The back itself was quite clean thanks to the space below the PSU shroud that extraneous cables can go into. The rear corners of the back made for a perfect divot to tuck the CPU power cable. Since all the pre-installed case fans are connected to the fan controller, I naturally hooked up the SATA power cable to my power supply. Even though the Antec P10 FLUX can support up to six fans, I decided to stick to the five it came with for this build. Cable management is about what you would expect from an ATX case like this. I appreciate Antec's attempts to make cable management easier with their Velcro straps and additional zip ties. As seen in the photo above, I did make use of the Velcro straps to hold my 24-pin motherboard power cable in place. The front clearance between the panel and the tray came out to around 33mm and the rear clearance measuring around 25mm as mentioned on the previous page, which is a fair amount of space for cables to fit through.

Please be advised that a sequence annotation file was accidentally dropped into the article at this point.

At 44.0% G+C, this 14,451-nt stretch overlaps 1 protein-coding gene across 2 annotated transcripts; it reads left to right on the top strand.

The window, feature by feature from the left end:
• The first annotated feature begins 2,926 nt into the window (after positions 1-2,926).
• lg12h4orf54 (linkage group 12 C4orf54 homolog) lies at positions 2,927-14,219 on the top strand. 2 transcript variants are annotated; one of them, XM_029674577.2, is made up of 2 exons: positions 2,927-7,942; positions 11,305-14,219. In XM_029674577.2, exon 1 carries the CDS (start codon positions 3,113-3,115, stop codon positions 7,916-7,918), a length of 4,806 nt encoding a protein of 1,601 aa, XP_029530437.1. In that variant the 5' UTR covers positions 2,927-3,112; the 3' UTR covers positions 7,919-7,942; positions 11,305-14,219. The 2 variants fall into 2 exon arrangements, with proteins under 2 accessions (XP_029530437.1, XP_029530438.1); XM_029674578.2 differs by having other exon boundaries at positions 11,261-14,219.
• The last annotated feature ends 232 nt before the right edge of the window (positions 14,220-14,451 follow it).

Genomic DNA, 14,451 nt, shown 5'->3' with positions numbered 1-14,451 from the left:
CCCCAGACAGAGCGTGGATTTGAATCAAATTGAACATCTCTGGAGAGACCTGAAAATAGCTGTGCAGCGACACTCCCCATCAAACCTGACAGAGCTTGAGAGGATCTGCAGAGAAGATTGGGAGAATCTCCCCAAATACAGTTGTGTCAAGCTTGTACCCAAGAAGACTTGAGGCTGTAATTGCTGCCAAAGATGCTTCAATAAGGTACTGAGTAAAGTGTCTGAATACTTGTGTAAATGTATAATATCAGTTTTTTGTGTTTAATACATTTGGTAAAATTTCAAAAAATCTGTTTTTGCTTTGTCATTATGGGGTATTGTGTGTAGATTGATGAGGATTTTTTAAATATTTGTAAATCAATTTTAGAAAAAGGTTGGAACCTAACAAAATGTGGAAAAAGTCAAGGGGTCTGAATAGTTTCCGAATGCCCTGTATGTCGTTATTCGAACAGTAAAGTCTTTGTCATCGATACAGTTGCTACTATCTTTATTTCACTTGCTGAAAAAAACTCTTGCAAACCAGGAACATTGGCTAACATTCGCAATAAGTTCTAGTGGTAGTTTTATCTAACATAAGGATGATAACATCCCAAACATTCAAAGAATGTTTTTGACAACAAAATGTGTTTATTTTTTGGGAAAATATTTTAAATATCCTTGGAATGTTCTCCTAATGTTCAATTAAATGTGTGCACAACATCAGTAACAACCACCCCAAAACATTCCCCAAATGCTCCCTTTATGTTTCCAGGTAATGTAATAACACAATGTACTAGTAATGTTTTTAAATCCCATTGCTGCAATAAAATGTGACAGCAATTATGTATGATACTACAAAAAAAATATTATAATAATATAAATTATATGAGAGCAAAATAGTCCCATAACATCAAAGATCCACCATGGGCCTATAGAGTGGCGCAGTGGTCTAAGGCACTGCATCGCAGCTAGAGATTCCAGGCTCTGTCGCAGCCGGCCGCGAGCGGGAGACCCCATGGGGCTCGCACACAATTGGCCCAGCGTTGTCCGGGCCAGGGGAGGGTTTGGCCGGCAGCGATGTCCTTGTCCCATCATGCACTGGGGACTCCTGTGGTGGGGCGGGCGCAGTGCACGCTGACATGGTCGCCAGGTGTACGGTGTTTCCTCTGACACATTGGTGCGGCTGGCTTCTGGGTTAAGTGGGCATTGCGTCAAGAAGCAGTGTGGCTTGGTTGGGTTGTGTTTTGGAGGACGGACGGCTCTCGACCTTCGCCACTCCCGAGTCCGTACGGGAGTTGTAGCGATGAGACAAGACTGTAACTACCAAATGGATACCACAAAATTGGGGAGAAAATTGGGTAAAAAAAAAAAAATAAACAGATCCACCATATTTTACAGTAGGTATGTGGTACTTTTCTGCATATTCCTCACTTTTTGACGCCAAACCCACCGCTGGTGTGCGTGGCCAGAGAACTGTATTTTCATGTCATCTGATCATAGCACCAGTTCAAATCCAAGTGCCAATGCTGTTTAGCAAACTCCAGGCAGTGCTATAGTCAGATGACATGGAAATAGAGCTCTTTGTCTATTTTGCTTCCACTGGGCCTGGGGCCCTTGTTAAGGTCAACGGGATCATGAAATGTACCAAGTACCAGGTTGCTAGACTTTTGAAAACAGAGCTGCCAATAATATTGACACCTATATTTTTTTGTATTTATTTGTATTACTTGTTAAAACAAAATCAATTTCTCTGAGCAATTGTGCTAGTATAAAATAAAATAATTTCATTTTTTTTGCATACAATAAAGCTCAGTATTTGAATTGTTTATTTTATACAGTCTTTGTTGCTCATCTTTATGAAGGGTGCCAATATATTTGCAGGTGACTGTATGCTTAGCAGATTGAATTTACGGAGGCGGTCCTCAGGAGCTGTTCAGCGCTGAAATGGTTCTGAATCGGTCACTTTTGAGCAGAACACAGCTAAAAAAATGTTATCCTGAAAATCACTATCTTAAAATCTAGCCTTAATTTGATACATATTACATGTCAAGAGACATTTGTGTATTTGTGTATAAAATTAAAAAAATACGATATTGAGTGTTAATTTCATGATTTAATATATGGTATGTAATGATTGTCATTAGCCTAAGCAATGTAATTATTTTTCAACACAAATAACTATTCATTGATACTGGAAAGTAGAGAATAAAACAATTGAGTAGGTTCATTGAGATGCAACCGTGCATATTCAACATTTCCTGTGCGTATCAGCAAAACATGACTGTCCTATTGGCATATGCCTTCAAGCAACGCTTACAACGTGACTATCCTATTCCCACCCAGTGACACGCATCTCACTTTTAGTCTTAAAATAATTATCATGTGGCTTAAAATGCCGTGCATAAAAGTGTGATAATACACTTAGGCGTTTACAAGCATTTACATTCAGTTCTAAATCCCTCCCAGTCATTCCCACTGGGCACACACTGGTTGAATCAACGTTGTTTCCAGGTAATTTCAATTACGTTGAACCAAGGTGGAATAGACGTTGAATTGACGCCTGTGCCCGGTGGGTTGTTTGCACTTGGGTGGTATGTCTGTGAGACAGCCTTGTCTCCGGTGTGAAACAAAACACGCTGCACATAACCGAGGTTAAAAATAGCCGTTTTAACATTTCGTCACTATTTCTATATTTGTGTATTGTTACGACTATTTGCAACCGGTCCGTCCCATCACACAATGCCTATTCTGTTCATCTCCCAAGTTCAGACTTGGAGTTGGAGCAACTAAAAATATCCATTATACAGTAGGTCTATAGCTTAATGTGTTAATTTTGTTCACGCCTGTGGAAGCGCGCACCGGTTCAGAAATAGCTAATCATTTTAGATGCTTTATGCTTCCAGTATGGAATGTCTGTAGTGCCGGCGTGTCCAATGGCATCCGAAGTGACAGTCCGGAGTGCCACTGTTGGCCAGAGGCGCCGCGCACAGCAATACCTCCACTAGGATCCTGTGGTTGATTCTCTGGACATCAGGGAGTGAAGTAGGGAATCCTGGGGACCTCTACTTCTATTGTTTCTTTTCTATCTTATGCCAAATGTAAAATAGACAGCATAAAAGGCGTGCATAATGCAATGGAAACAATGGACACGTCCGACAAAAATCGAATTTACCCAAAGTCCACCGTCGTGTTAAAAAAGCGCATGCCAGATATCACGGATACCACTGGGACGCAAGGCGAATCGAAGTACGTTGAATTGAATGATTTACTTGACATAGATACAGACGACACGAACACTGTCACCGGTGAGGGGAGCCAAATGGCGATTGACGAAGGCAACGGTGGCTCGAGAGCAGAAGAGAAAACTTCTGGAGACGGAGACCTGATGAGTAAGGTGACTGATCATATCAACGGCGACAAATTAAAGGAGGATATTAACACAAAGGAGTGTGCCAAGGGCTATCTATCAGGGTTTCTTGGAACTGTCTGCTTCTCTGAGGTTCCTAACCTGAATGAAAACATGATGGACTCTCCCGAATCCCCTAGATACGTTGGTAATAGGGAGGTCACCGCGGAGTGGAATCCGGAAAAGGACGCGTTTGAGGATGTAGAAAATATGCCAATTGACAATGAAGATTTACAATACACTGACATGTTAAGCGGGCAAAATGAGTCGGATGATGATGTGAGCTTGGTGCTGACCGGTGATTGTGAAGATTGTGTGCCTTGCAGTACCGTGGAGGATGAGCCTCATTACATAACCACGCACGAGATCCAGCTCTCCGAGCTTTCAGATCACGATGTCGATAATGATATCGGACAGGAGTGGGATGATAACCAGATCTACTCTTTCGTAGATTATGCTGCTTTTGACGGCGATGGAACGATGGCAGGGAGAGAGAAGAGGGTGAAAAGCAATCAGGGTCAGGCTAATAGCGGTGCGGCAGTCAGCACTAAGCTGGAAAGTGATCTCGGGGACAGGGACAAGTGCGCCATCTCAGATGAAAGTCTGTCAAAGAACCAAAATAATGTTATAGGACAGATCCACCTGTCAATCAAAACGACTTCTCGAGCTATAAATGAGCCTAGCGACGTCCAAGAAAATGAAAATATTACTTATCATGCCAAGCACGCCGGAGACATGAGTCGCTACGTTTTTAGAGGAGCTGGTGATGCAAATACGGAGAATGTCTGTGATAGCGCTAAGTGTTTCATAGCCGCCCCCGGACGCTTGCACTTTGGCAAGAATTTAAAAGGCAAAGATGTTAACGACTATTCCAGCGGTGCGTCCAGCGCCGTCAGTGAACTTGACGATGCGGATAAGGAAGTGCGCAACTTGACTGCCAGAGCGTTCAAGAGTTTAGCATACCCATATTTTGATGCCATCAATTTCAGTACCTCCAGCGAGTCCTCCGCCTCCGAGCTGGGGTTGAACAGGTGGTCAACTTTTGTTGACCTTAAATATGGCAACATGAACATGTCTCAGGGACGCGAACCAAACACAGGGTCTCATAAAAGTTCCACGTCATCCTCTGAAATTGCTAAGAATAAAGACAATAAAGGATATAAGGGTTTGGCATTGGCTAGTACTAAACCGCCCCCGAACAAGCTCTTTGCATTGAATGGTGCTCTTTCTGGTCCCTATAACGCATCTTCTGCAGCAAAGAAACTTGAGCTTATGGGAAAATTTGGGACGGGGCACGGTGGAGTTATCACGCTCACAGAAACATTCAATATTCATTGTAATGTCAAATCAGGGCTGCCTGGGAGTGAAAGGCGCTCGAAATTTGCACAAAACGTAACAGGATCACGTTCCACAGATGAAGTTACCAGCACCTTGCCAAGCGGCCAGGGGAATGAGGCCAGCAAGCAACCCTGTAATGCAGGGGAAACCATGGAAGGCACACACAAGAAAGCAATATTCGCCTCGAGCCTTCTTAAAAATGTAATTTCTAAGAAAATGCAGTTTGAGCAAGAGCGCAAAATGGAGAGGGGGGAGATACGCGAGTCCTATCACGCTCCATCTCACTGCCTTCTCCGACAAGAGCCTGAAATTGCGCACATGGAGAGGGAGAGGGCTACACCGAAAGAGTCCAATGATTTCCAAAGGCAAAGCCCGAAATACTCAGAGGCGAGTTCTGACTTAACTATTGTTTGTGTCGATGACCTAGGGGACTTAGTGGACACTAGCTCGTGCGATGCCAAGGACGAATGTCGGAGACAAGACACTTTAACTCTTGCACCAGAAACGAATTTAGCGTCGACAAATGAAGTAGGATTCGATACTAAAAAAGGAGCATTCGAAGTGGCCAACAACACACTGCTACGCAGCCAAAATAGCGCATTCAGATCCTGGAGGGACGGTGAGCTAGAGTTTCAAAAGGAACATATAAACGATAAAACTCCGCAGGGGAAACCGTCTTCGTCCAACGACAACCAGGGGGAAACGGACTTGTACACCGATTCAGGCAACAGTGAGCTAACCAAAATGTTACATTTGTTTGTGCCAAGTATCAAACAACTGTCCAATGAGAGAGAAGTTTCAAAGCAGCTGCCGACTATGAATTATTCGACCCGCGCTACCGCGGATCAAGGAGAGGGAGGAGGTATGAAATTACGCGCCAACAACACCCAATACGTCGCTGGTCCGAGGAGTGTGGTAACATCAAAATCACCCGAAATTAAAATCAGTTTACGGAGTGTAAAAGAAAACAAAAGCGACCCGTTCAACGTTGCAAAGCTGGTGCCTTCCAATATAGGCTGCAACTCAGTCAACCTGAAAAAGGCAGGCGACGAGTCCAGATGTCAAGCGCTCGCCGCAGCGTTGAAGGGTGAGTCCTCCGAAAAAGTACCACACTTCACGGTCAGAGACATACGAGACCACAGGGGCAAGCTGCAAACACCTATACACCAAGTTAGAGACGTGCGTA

I finished the build by installing my EVGA NVIDIA RTX 2060 graphics card onto the top PCIe slot on my motherboard, connecting my Wi-Fi card onto the bottom PCIe slot, and mounting the reverse fan on the center mount of the PSU shroud. The maximum GPU clearance length is 405mm as outlined by Antec, which was not a problem for my RTX 2060. As mentioned earlier, a liquid cooler is possible, but can only be placed in the front. However, air cooling is quite flexible if it meets the 175mm cooler height limit. I proceeded to plug in all necessary cables from the power switch to I/O headers into their appropriate headers. One thing I need to mention here though is how tight the space between the reverse fan mount and my motherboard was. Measuring only 3cm of in-between space, it was a tight squeeze placing the reverse fan basically right up against the I/O cables.